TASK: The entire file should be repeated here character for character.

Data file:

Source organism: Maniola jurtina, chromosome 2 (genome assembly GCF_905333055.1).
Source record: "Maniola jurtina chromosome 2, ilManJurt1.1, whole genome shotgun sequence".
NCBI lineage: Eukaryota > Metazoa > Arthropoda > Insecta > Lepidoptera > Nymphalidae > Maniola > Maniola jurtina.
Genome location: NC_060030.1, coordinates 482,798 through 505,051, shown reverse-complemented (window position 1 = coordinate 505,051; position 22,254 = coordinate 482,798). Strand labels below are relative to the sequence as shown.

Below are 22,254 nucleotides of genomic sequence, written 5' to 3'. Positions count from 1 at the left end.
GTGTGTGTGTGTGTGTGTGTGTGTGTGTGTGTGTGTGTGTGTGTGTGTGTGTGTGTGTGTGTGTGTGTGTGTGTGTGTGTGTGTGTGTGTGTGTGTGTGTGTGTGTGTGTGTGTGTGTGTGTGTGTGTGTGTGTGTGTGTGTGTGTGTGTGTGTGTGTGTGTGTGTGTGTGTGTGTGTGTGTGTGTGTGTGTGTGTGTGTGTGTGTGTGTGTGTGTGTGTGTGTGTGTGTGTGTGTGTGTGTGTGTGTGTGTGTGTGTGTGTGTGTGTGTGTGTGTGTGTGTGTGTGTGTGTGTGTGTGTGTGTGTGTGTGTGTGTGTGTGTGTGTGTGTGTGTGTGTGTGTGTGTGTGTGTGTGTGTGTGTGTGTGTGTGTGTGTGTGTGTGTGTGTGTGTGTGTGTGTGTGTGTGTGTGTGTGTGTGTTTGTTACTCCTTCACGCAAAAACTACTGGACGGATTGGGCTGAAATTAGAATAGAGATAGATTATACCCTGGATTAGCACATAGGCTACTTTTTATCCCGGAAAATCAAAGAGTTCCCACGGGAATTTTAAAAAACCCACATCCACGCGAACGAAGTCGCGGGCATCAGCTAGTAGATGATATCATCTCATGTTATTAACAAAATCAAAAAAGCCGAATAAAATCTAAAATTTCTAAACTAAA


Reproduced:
Source organism: Maniola jurtina, chromosome 2 (genome assembly GCF_905333055.1).
Source record: "Maniola jurtina chromosome 2, ilManJurt1.1, whole genome shotgun sequence".
NCBI lineage: Eukaryota > Metazoa > Arthropoda > Insecta > Lepidoptera > Nymphalidae > Maniola > Maniola jurtina.
Genome location: NC_060030.1, coordinates 482,798 through 505,051, shown reverse-complemented (window position 1 = coordinate 505,051; position 22,254 = coordinate 482,798). Strand labels below are relative to the sequence as shown.

Below are 22,254 nucleotides of genomic sequence, written 5' to 3'. Positions count from 1 at the left end.
GTGTGTGTGTGTGTGTGTGTGTGTGTGTGTGTGTGTGTGTGTGTGTGTGTGTGTGTGTGTGTGTGTGTGTGTGTGTGTGTGTGTGTGTGTGTGTGTGTGTGTGTGTGTGTGTGTGTGTGTGTGTGTGTGTGTGTGTGTGTGTGTGTGTGTGTGTGTGTGTGTGTGTGTGTGTGTGTGTGTGTGTGTGTGTGTGTGTGTGTGTGTGTGTGTGTGTGTGTGTGTGTGTGTGTGTGTGTGTGTGTGTGTGTGTGTGTGTGTGTGTGTGTGTGTGTGTGTGTGTGTGTGTGTGTGTGTGTGTGTGTGTGTGTGTGTGTGTGTGTGTGTGTGTGTGTGTGTGTGTGTGTGTGTGTGTGTGTGTGTGTGTGTGTGTGTGTGTGTGTGTGTGTGTGTGTGTGTGTGTGTGTGTGTGTGTGTGTGTGTTTGTTACTCCTTCACGCAAAAACTACTGGACGGATTGGGCTGAAATTAGAATAGAGATAGATTATACCCTGGATTAGCACATAGGCTACTTTTTATCCCGGAAAATCAAAGAGTTCCCACGGGAATTTTAAAAAACCCACATCCACGCGAACGAAGTCGCGGGCATCAGCTAGTAGATGATATCATCTCATGTTATTAACAAAATCAAAAAAGCCGAATAAAATCTAAAATTTCTAAACTAAA